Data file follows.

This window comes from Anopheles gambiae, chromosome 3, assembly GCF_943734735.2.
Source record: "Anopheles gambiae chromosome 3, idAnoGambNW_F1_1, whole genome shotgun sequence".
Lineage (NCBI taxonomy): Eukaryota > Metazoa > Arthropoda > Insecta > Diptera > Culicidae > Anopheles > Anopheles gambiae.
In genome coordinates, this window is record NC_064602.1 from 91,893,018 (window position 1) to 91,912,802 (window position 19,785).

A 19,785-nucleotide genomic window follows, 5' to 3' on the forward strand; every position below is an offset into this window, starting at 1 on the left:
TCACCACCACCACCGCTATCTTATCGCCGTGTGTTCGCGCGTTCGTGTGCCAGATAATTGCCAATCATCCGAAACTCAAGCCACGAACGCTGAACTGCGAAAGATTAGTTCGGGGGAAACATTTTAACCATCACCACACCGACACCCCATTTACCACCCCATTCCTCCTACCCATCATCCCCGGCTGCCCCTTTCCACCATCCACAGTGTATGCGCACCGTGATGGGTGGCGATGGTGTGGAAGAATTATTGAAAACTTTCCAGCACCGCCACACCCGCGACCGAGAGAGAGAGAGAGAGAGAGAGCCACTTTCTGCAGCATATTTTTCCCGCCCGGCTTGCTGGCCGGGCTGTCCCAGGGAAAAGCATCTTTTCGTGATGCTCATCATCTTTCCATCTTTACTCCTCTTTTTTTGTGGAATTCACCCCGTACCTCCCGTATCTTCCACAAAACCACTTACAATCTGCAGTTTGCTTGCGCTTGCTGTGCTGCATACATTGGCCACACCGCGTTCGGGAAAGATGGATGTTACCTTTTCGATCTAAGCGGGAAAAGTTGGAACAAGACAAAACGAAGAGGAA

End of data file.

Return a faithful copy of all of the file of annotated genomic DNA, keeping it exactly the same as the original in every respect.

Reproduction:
This window comes from Anopheles gambiae, chromosome 3, assembly GCF_943734735.2.
Source record: "Anopheles gambiae chromosome 3, idAnoGambNW_F1_1, whole genome shotgun sequence".
Lineage (NCBI taxonomy): Eukaryota > Metazoa > Arthropoda > Insecta > Diptera > Culicidae > Anopheles > Anopheles gambiae.
In genome coordinates, this window is record NC_064602.1 from 91,893,018 (window position 1) to 91,912,802 (window position 19,785).

A 19,785-nucleotide genomic window follows, 5' to 3' on the forward strand; every position below is an offset into this window, starting at 1 on the left:
TCACCACCACCACCGCTATCTTATCGCCGTGTGTTCGCGCGTTCGTGTGCCAGATAATTGCCAATCATCCGAAACTCAAGCCACGAACGCTGAACTGCGAAAGATTAGTTCGGGGGAAACATTTTAACCATCACCACACCGACACCCCATTTACCACCCCATTCCTCCTACCCATCATCCCCGGCTGCCCCTTTCCACCATCCACAGTGTATGCGCACCGTGATGGGTGGCGATGGTGTGGAAGAATTATTGAAAACTTTCCAGCACCGCCACACCCGCGACCGAGAGAGAGAGAGAGAGAGAGAGCCACTTTCTGCAGCATATTTTTCCCGCCCGGCTTGCTGGCCGGGCTGTCCCAGGGAAAAGCATCTTTTCGTGATGCTCATCATCTTTCCATCTTTACTCCTCTTTTTTTGTGGAATTCACCCCGTACCTCCCGTATCTTCCACAAAACCACTTACAATCTGCAGTTTGCTTGCGCTTGCTGTGCTGCATACATTGGCCACACCGCGTTCGGGAAAGATGGATGTTACCTTTTCGATCTAAGCGGGAAAAGTTGGAACAAGACAAAACGAAGAGGAA